It is hard to recall a time of such conflicting signals from the world economy. Oil and commodity prices are plummeting, promising £1 a litre at the pumps, but forcing crippling retrenchment on resource producing companies and nations.
This might suggest deeply impaired demand, and a world economy that is heading back into recession. In the United States, on the other hand, the Federal Reserve is preparing for its first rise in interest rates since the onset of the financial crisis. Over in America at least, policymakers fear an economy that needs reining in.
Meanwhile in Europe, policy is heading in the other direction, with the European Central Bank cutting its deposit rate to minus 0.3 per cent and promising further to extend its programme of “quantitative easing”.
What’s going on here? Divergence such as this usually presages rough financial seas ahead – there will be busts, possibly of entire countries, as the world adapts to higher US interest rates – but perhaps surprisingly, the overriding message is broadly positive.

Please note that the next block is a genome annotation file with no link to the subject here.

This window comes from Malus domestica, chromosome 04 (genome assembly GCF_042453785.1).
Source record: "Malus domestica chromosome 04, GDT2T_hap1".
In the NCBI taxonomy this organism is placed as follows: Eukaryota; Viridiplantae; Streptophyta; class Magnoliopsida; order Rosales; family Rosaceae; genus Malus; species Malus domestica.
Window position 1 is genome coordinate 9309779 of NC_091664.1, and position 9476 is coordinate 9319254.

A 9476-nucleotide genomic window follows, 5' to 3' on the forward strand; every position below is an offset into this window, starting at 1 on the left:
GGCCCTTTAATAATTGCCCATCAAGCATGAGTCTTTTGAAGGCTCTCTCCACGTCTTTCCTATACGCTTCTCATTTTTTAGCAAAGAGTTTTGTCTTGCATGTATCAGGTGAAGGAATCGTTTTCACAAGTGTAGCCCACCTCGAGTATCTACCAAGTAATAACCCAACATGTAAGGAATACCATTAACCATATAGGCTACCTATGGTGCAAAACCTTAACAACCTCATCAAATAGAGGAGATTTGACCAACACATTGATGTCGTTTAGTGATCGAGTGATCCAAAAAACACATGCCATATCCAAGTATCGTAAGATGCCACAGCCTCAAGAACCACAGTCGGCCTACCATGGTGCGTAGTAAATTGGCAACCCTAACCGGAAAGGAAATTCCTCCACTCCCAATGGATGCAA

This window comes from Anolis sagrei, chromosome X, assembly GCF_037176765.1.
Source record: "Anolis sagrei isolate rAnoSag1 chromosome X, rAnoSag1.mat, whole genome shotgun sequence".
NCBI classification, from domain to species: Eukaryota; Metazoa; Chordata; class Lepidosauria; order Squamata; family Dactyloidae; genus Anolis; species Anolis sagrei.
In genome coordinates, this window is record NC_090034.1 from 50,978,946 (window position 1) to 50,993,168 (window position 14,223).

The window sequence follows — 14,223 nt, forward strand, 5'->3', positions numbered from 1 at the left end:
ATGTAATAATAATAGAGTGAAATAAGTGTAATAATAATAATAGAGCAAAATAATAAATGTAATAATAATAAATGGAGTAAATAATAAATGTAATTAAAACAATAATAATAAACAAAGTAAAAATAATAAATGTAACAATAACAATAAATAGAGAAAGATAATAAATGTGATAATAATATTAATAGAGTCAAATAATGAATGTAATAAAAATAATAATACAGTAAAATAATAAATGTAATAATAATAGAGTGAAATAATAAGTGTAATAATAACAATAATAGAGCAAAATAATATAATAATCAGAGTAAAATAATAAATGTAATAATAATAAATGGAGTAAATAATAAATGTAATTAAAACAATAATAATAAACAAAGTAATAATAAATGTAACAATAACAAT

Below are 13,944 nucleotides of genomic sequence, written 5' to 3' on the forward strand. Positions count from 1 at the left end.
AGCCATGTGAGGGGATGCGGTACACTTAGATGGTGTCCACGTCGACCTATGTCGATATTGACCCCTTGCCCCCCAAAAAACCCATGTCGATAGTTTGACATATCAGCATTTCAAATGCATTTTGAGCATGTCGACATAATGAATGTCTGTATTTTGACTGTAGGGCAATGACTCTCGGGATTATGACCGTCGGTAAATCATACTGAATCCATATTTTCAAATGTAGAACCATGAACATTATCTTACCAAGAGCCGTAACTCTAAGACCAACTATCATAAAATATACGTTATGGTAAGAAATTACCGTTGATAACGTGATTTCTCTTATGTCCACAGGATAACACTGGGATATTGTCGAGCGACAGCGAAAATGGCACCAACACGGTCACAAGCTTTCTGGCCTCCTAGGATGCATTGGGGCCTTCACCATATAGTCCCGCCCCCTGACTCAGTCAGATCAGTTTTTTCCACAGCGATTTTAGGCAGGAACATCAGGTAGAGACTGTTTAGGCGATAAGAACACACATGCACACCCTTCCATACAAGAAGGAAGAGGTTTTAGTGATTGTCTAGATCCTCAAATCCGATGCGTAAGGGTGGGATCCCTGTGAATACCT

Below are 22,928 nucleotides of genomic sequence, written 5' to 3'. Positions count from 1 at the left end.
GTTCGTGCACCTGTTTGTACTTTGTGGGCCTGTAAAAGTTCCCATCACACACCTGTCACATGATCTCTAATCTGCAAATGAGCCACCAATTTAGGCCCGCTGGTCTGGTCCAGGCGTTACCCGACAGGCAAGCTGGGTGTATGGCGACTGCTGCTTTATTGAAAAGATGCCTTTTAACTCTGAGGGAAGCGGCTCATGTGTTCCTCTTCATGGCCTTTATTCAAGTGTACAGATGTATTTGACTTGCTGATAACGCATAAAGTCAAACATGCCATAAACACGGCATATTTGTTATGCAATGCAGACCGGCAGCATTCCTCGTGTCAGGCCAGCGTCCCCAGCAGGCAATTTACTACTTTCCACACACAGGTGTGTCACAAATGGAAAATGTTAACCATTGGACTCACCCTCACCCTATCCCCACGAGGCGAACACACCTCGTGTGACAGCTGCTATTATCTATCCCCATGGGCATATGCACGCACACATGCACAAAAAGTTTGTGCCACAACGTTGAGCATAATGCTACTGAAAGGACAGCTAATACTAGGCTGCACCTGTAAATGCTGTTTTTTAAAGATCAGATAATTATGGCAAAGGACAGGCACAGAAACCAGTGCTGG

This is not to underestimate the risks of another recession, but merely to state what is not immediately obvious. Disentangling the signals, we find a world economy which is in all likelihood pulling further away from the abyss rather than heading back into it, at least for now.
First the oil price. Contrary to what you might expect if the economy were about to take another bath, demand for oil is in fact rising, not falling. Bank of America estimates that global demand has increased by around 1.8 million barrels a day over the past year, the second highest rate of increase in 10 years.
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